RE@L Comments on: "10 Education Hashtags to Follow on Twitter" by Corey Murray in EdTech: "Focus on K-12"
Editors Note: We chanced upon a very informative website recently that dealt with hashtags and Twitter. Corey Murray, Managing Editor of McMurry/TMG, is a content managing and mobile marketing group member. He does a fine job of laying out some great tips for K12 teachers and educators who use Twitter to follow the “big ideas” in K12 being reviewed and discussed today. Here are his thoughts on some ways for busy school folks to keep up with what’s happeningthat’s worth keeping an eye on.
Note: We call these keywords “hashtags” because this symbol is appended to them: #, which makes information much easier to find and track.
Here are Mr. Murray’s thoughts If you’d be willing, we’d love to hear your thoughts and questions by clicking on the blue globe at the bottom. We will get back to you.
With the growth of social media in recent years, the Internet provides numerous opportunities for educators to share ideas and start conversations that spur innovations in the classroom. Twitter has become especially useful.
But with so many users online — it’s been reported that there are more than 170 million registered tweeters, with interests ranging from BYOD to Justin Bieber — wading into the online ether in search of substantive conversations can sometimes prove to be more trouble than it’s worth.
The best way to find people who share your interests is to search Twitter’s massive network for specific hashtags (take #edtech, for example; just click on these colored links for more info). You can search for hashtags using Twitter’s search box or strategically insert the digital markers into your tweets to automatically join a specific conversation thread.
Sounds simple enough — and it is. But you first need to know what hashtags your colleagues are using. To help educators navigate the Twittersphere, the editors at Edudemic recently published The A-Z Dictionary of Educational Twitter Hashtags. The massive list is broken out by topic. Here, I’ve assembled 10 hashtags from the original list, which I’ve used to join or launch meaningful conversations about educational technology, and a few others discovered along the way. Remember to click on the colored links for specific information on each one.
#BYOD – With all the recent talk about the power and challenges of the “bring your own device” movement in schools, educators interested in BYOD will find a forum to share ideas and best practices.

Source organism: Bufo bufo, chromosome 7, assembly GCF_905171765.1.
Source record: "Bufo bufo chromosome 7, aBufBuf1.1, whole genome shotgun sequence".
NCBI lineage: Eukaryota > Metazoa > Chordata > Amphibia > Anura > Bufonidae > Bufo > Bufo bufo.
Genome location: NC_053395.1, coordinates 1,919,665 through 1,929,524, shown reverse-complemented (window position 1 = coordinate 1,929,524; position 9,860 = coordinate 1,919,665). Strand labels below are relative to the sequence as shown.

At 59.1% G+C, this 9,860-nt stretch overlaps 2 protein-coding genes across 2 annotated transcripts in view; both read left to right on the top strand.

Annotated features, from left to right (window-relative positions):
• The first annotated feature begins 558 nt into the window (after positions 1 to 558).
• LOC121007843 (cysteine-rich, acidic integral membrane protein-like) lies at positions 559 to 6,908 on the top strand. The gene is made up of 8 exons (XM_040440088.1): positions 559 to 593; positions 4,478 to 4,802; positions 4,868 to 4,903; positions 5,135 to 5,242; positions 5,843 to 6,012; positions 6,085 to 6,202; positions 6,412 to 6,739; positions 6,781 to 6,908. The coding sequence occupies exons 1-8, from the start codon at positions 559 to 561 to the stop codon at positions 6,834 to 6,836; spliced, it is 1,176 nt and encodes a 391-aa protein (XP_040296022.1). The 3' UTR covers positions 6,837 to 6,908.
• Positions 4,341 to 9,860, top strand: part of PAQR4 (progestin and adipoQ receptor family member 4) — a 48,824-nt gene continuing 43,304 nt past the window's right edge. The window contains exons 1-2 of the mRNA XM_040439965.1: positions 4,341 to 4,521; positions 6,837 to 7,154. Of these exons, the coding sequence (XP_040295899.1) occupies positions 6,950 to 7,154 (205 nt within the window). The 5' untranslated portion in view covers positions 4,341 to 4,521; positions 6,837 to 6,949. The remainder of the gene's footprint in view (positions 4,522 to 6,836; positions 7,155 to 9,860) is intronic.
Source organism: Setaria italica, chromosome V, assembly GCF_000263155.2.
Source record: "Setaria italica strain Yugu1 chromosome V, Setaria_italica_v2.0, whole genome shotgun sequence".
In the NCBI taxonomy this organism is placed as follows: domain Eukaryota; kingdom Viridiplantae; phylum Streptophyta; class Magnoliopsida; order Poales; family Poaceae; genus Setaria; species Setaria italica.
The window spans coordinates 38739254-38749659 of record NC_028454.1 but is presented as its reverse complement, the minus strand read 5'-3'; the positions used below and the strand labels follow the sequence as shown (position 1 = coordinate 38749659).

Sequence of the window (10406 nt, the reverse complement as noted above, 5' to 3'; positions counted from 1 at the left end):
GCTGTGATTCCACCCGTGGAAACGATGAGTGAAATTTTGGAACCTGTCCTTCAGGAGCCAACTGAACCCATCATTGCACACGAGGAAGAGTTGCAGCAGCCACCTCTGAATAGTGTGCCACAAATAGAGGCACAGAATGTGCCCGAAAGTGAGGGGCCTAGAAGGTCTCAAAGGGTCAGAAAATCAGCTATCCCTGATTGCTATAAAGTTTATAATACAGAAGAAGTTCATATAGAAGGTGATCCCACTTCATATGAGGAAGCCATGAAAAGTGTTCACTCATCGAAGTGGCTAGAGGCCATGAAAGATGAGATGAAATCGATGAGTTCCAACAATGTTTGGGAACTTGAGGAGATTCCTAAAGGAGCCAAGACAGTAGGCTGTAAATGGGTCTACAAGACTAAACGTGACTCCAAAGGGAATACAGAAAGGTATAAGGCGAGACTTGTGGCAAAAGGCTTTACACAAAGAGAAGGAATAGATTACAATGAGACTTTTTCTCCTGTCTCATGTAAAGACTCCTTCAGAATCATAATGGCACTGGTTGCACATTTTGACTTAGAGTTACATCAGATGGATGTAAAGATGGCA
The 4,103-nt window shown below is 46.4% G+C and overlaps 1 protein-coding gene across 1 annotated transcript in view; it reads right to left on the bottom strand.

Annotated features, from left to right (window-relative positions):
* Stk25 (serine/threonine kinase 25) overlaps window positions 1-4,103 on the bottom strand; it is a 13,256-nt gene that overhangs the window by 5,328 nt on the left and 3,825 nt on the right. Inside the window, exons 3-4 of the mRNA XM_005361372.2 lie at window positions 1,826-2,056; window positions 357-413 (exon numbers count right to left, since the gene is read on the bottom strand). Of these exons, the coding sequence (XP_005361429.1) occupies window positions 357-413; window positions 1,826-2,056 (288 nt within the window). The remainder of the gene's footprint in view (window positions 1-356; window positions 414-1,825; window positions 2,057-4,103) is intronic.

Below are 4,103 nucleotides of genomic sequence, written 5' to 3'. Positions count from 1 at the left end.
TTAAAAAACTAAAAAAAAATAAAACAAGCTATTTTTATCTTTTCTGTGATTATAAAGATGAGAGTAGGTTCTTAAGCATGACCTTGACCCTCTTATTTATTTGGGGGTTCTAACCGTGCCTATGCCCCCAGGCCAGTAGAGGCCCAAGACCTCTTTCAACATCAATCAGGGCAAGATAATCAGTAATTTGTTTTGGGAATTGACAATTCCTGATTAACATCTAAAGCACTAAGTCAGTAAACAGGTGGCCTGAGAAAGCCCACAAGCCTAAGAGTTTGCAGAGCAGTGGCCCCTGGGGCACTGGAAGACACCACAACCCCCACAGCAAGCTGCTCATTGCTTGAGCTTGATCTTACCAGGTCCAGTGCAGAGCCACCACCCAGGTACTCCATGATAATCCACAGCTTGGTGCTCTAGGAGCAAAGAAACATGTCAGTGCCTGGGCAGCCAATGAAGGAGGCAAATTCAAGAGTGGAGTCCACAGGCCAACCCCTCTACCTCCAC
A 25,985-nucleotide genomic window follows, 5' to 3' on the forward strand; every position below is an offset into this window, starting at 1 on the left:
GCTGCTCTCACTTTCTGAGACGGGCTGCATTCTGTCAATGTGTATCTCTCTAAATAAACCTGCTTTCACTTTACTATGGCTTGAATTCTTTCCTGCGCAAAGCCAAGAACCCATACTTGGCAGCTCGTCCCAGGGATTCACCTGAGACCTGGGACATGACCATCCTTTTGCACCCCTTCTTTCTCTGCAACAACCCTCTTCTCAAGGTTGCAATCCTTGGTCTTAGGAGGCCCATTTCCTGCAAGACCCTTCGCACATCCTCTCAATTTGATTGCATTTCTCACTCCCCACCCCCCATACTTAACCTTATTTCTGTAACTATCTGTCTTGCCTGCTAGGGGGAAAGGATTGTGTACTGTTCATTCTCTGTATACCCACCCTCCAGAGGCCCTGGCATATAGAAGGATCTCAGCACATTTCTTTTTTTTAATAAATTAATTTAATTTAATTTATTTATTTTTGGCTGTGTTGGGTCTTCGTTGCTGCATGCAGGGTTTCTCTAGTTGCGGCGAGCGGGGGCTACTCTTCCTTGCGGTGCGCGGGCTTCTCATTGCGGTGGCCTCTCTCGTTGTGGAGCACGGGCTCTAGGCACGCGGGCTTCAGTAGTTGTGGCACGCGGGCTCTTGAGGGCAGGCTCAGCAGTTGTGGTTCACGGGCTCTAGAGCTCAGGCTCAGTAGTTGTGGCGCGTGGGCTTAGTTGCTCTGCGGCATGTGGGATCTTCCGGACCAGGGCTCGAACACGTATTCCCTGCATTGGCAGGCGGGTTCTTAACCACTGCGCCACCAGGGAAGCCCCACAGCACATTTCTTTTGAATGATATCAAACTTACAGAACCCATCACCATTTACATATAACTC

#cybersafety – Security is always an issue, especially as an onslaught of personal mobile devices across school networks forces administrators to cast their safety nets wider than they’d probably like. This hashtag is a great place to connect with stakeholders interested in keeping students safe online.
#edapp – The rise of mobile devices in classrooms has created a massive and growing market for educational applications, or apps, that work on everything from netbooks to tablets to smartphones. Learn what other educators are up to by joining this thread.
#edchat – One of the most widely used education-related hashtags on Twitter, #edchat is a great way to expand your audience and see what people in the industry are talking about.
#edtech– Where technology in schools is concerned, this hashtag is a catchall and an essential part of any educational-technology advocate’s Twitter repertoire.
#edreform– People interested in the transformative power of technology will likely find some positive reinforcement here. The conversation tends to get political, so don’t be surprised to hear educators commenting on federal and state education policies.
#elearning– Educators and technologists interested in online and hybrid courses can connect with advocates of distance learning and other electronic-based education methods.
#gbl– Short for game-based learning, #gbl is a great way to search for people interested in the gamification of education and how video games can be used as tools in the classroom and at home.
#mlearning – An abbreviation for mobile learning, the #mlearning hashtag features tweets about BYOD, smartphone use, and other handheld learning exploits.
#STEM – Great for technology-related, curriculum-focused conversation, #STEM is another catchall, this time for issues related to science, technology, engineering and mathematics education.
For a comprehensive list of more than 300 education-related hashtags used on Twitter, go here.
This is a very helpful resource. So, check it out!
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